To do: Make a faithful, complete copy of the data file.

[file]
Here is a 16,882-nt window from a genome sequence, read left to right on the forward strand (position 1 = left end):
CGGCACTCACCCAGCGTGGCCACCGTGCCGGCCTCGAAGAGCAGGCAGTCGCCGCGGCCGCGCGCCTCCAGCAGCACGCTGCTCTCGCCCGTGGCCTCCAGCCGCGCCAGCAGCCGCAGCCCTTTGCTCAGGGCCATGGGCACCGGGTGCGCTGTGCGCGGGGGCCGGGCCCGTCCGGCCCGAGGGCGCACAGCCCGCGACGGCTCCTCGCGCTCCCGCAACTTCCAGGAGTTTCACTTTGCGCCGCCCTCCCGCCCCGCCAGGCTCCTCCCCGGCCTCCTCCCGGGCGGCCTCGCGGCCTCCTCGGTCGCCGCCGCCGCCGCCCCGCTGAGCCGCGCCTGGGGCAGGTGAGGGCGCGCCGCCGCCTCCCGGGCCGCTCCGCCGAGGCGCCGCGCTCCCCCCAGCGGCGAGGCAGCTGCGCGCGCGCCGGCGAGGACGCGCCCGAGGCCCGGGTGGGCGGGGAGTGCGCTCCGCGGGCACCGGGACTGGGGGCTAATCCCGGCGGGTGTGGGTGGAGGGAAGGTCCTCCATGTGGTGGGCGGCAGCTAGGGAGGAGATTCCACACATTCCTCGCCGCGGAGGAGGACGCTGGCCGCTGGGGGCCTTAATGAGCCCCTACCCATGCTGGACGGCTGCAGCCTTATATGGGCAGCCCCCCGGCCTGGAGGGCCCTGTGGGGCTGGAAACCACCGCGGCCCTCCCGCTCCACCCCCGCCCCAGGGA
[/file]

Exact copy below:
Here is a 16,882-nt window from a genome sequence, read left to right on the forward strand (position 1 = left end):
CGGCACTCACCCAGCGTGGCCACCGTGCCGGCCTCGAAGAGCAGGCAGTCGCCGCGGCCGCGCGCCTCCAGCAGCACGCTGCTCTCGCCCGTGGCCTCCAGCCGCGCCAGCAGCCGCAGCCCTTTGCTCAGGGCCATGGGCACCGGGTGCGCTGTGCGCGGGGGCCGGGCCCGTCCGGCCCGAGGGCGCACAGCCCGCGACGGCTCCTCGCGCTCCCGCAACTTCCAGGAGTTTCACTTTGCGCCGCCCTCCCGCCCCGCCAGGCTCCTCCCCGGCCTCCTCCCGGGCGGCCTCGCGGCCTCCTCGGTCGCCGCCGCCGCCGCCCCGCTGAGCCGCGCCTGGGGCAGGTGAGGGCGCGCCGCCGCCTCCCGGGCCGCTCCGCCGAGGCGCCGCGCTCCCCCCAGCGGCGAGGCAGCTGCGCGCGCGCCGGCGAGGACGCGCCCGAGGCCCGGGTGGGCGGGGAGTGCGCTCCGCGGGCACCGGGACTGGGGGCTAATCCCGGCGGGTGTGGGTGGAGGGAAGGTCCTCCATGTGGTGGGCGGCAGCTAGGGAGGAGATTCCACACATTCCTCGCCGCGGAGGAGGACGCTGGCCGCTGGGGGCCTTAATGAGCCCCTACCCATGCTGGACGGCTGCAGCCTTATATGGGCAGCCCCCCGGCCTGGAGGGCCCTGTGGGGCTGGAAACCACCGCGGCCCTCCCGCTCCACCCCCGCCCCAGGGA